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Is SCC rising in your herd?

Gráinne Hurley PhD, Teagasc/Dairygold Joint Program Advisor asks the question: Is Somatic Cell Count (SCC) rising in your herd? She has seen a noticeable increase in SCC across some herds within discussion groups recently. She gives reasons why SCC and mastitis cases increase in herds and more here

Elevated stress levels due to high temperatures in July/August did cause some increase in SCC in herds. Bacteria such as Strep uberus or E. Coli that cause environmental mastitis could have been picked up where cows were bunching up together around mucky water troughs or under shade during this hot period.

Act early and get a milk recording done

Whatever the reason, if you have seen a noticeable increase in SCC or mastitis cases you must act straight away. You should get a milk recording done as soon as possible to identify which cows have picked up infections.  If you don’t know which cows are infectious, whereby they may not be showing clinical signs of infection in the milk e.g. milk clots, then you are at risk of these cows spreading infection to the rest of the herd and suffering large financial losses. 

Benefits of the CellCheck report 

I was discussing a SCC problem with a farmer recently.  We pulled out his CellCheck report for his latest milk recording.  It highlighted in his 130 cow herd that the herd SCC sample was 320,000SCC and that 18% of the herd had an infection (18% of the herd had a reading greater than 200 SCC).  The CellCheck report also highlighted that because of the SCC infection this farmer was losing 61 litres of milk in the herd every day.  This may not seem too much but losses will be cumulative.  The farmer’s co-op report has indicated that he has received a milk price of 39cent/litre to date this year.  So each day, due to reduced milk yield of the infected cows he is losing 61ltires at 39cent or €24/day.  In one month the losses add up to nearly €720 and if this infection continues the losses will run into thousands.   The cost of infection outlined here does not include any penalties, cost of treatments, discarded milk, labour, veterinary attention or culling and not forgetting the stress it causes for the farmer also. If the farmer had not done a milk recording and identified the problem cows the percentage of infected cows would continue to increase as would the cost to the farmer.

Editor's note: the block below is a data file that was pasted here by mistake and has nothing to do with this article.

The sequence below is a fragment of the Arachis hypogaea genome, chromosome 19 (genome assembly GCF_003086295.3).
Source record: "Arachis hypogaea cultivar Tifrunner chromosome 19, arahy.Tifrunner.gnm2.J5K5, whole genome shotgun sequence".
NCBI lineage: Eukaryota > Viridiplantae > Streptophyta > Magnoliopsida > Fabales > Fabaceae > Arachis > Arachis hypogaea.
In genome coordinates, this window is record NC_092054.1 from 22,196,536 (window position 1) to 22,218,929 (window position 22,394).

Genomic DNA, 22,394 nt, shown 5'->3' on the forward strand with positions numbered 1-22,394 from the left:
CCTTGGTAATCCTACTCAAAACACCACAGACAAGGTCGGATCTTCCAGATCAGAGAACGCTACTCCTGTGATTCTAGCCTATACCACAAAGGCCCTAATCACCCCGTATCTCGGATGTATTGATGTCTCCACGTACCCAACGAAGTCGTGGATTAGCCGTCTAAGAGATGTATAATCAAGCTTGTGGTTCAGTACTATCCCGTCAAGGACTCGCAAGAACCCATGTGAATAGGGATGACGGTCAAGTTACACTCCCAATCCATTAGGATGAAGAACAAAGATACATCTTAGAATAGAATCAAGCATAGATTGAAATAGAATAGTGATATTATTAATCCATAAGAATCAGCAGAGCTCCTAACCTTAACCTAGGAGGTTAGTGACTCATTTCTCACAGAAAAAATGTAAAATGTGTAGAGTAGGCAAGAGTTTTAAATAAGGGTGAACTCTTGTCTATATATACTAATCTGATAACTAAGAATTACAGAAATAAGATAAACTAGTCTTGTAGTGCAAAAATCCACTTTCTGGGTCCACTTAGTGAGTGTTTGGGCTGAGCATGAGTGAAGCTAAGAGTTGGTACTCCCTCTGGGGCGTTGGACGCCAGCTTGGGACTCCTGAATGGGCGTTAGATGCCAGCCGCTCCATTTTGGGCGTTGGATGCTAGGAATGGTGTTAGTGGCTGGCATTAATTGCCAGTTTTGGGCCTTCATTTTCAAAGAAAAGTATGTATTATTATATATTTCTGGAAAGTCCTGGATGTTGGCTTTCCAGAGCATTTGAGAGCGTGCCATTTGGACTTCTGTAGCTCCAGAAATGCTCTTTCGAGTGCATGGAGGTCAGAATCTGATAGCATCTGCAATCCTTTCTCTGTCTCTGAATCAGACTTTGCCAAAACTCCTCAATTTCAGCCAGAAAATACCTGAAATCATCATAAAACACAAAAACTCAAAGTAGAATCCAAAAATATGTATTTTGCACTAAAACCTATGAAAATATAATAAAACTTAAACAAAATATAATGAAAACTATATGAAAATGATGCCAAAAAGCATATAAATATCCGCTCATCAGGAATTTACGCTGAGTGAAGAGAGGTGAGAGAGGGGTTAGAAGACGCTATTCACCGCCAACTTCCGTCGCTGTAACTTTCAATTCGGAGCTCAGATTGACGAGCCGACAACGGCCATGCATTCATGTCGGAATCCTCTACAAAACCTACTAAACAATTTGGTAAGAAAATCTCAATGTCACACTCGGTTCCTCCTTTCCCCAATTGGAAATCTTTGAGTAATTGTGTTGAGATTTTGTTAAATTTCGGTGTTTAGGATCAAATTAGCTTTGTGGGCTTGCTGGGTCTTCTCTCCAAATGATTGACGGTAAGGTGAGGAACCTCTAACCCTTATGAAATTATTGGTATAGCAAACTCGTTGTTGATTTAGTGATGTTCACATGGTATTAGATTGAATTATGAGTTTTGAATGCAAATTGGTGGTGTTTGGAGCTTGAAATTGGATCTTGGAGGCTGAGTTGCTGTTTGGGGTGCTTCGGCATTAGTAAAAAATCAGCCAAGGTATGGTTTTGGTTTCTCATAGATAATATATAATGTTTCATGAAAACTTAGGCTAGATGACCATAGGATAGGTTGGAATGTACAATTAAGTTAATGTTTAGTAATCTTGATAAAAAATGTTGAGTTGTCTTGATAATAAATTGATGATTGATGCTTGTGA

Once you have your reports back from a milk recording – complete a CMT test or paddle test each quarter of the highest SCC cows from the Mastitis Incidence Problem Cow Report. 

Milk Sensitivity Test -It would be a good idea to get a milk sensitivity test done to identify which bacteria is causing the problem and what is the best antibiotic to treat the infection. 

Stop the spread of infection

Stopping the spread of infection between cows is crucial and there are different ways of doing so.  Some farmers have cluster flush installed in their parlours which disinfects the clusters after each cow after each milking.  This can be expensive technology but very effective.  Other farmers will do this manually – dipping the clusters into a bucket of peracetic acid mix after each cow after each milking.  This can be laboursome but it is very effective too but only where it is done correctly.  Make sure you change the solution of peracetic acid mix when required – if you use the same mixed up solution throughout milking and where it has become contaminated with dung etc – it will become ineffective and you may end up spreading the infection to more cows.

You might also like to read Six Steps to SCC Success For more on Milk Quality check out the Teagasc Milk Quality webpage.

Talk to your local Teagasc advisor or Dairygold milk advisor or more advice on this. Contact your local Teagasc Advisory Office here: Advisory Regions. Teagasc Advisors are regular contibutors of articles here on Teagasc Daily